(Vision Antique.1899. Art by Paul Emile Berthon.(1872-1909).
“On the Lycurgus cup, these bridges are grape vines and other figural elements. It depicts an unusual mythological scene from the story of King Lycurgus of Thracia. Lycurgus banned the worship of Dionysos in his kingdom. When the wine god and his entourage showed up in Thracia, Lycurgus flew into a range. Driven by his violent temper, the king attacked the maenad Ambrosia. She cried out to Gaia for help and was transformed into a grape vine and wound herself around Lycurgus, trapping him. The cup shows Lycurgus thrashing in the vine while Dionysos dispatches a goat-legged Pan and a full-human satyr to torture the trapped king.”
Interesting comic book story and beautiful illustration. The writer gets it; Pan isn’t all about music, dancing, and folly (WHICH IS a big part of who he is and what he represents), but he is also PRIMAL, WILD —- he IS Nature.
The story is by Justin Jordan and here is an excerpt from his interview.
HMS: What does Pan mean to you as a figure? Why do you think he continues to be a powerful idea after thousands of years?
JJ: Humans have a tendency to give things attributes that sound like they’re all-encompassing. Currently, we tend to think of nature as good and beautiful. God knows, every food manufacturer and marketer has ‘all natural’ as a bonus.
And nature is beautiful. It is also ugly. A baby deer ripped apart by coyotes is ugly. A rotting tree is ugly. And none of it is good. Or bad. Nature just is. We like to anthropomorphize things in ways that are sometimes obvious and sometimes subtle. Nature is random processes happening, and they are neither evil nor good. They just are.
So this version of Pan is meant to represent that. He is nature literally anthropomorphized and while he’s malicious, it’s only when viewed through human eyes. If we told another story, Pan might save a whole town from starvation.
More information here: www.avatarpress.com/2014/06/kieron-gillen-writes-god-is-dead-book-of-acts-omega/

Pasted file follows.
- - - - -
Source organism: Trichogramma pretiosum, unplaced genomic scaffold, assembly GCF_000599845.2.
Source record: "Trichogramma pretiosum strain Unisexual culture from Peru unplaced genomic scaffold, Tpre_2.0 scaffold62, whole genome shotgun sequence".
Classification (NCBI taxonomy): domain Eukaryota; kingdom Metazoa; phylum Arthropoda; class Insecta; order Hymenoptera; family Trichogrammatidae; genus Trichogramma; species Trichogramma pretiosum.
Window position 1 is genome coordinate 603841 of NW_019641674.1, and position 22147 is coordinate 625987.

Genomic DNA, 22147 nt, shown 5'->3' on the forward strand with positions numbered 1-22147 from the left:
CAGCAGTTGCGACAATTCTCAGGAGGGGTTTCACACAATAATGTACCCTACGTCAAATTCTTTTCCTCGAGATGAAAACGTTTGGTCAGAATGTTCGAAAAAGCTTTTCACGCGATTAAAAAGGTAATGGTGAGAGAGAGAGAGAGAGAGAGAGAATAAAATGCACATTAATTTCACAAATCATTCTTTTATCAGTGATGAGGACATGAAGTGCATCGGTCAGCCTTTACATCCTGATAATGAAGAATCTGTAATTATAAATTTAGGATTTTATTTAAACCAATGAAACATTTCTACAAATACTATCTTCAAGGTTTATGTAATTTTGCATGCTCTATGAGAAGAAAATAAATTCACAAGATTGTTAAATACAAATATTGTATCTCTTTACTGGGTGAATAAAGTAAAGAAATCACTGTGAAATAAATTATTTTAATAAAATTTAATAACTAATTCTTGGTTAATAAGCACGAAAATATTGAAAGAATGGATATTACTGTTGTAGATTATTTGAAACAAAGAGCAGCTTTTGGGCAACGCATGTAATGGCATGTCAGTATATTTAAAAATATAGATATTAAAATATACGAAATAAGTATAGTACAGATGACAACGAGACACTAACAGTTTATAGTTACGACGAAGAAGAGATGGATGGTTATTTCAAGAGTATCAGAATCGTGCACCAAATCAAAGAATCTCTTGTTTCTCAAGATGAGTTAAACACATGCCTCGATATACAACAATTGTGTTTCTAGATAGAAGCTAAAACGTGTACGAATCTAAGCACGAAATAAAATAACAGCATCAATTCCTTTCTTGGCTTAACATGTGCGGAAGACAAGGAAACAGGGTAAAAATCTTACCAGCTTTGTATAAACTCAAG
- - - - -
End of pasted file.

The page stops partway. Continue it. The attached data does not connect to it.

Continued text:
(The NEW Pan page)
Pan is a ravenous, insatiable phallic god, whose worshipers would celebrate him with offerings and massive drunken orgies in caves and forests. He’s a god specifically of primal/carnal male sexuality. He loves sex, the joys of the body, and wine. He’s a bringer of panic (hence the name). He is a war god. He helped win the war against the Titans, as well as the war against the Persians, for the Athens.
He’s a prophet, a very wise one at that, and he can be petitioned as such. (He taught the gift of seeing to Apollo before he took over Delphi).
He is also a musician …. creator of the panpipes which can charm every single animal, and even the trees. He has a booming voice, horns that pierce the sky, the prancing legs of a goat, hooves that cause the earths to quake, and a presence that will cause all who seek him to shiver in fear or ecstasy, whichever he chooses before him.
He can be very merry and very fatherly, a protector. He can shape-shift and take other forms, as many gods can. He loves celebrations and noise —- as noise is life.
To me, he IS the ULTIMATE divine masculine. – Sin Madison
(Art – is by Sam Weber)
(From Signorelli’s Court of Pan: A Search for the Subject of a Familiar Masterpiece, by Mark Christopher Smith)
Pan is a rustic god formed in the likeness of Nature, which is why he is called Pan, which in some stories means »All«. His horns are like the rays of the sun and the horns of the moon: his face is ruddy like the morning air; His mule-skin breast-plate is covered with stars; his lower parts bristle with hair like thickets and foliage and the fur of animals; his goat’s feet reflect the solidity of the earth. He carries a flute with seven reeds for the seven harmonious voices of the heavens, and a shepherd’s crook, which revolves back upon itself like the seasons of the year. Because he is the god of Nature, the poets say he fought with Cupid (Love) and lost, because Love (Cupid) —- conquers All (Pan).
(Illustration from The Pipes of Pan by Lester del Rey. The illustration reads ” Pan piped softly and mournfully at the grave of his last worshiper.”)
(The new Pan page)
PAN – by http://www.polserra.blogspotcom